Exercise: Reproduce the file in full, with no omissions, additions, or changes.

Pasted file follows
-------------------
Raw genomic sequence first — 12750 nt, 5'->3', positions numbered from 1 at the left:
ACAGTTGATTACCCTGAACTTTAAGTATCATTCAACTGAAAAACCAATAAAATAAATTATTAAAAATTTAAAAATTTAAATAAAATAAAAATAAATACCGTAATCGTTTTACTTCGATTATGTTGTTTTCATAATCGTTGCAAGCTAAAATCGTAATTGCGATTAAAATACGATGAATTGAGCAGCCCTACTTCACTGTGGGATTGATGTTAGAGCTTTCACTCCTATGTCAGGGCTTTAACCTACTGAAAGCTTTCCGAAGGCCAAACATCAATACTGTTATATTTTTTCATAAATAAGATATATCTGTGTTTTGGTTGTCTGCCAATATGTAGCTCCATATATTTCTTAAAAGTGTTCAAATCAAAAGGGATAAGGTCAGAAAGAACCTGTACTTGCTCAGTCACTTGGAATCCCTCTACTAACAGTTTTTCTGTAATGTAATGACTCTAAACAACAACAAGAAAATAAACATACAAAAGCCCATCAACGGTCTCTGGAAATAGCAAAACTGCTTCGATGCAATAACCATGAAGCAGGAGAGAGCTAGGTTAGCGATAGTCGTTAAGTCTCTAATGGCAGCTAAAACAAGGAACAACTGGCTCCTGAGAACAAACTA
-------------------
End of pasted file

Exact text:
Raw genomic sequence first — 12750 nt, 5'->3', positions numbered from 1 at the left:
ACAGTTGATTACCCTGAACTTTAAGTATCATTCAACTGAAAAACCAATAAAATAAATTATTAAAAATTTAAAAATTTAAATAAAATAAAAATAAATACCGTAATCGTTTTACTTCGATTATGTTGTTTTCATAATCGTTGCAAGCTAAAATCGTAATTGCGATTAAAATACGATGAATTGAGCAGCCCTACTTCACTGTGGGATTGATGTTAGAGCTTTCACTCCTATGTCAGGGCTTTAACCTACTGAAAGCTTTCCGAAGGCCAAACATCAATACTGTTATATTTTTTCATAAATAAGATATATCTGTGTTTTGGTTGTCTGCCAATATGTAGCTCCATATATTTCTTAAAAGTGTTCAAATCAAAAGGGATAAGGTCAGAAAGAACCTGTACTTGCTCAGTCACTTGGAATCCCTCTACTAACAGTTTTTCTGTAATGTAATGACTCTAAACAACAACAAGAAAATAAACATACAAAAGCCCATCAACGGTCTCTGGAAATAGCAAAACTGCTTCGATGCAATAACCATGAAGCAGGAGAGAGCTAGGTTAGCGATAGTCGTTAAGTCTCTAATGGCAGCTAAAACAAGGAACAACTGGCTCCTGAGAACAAACTA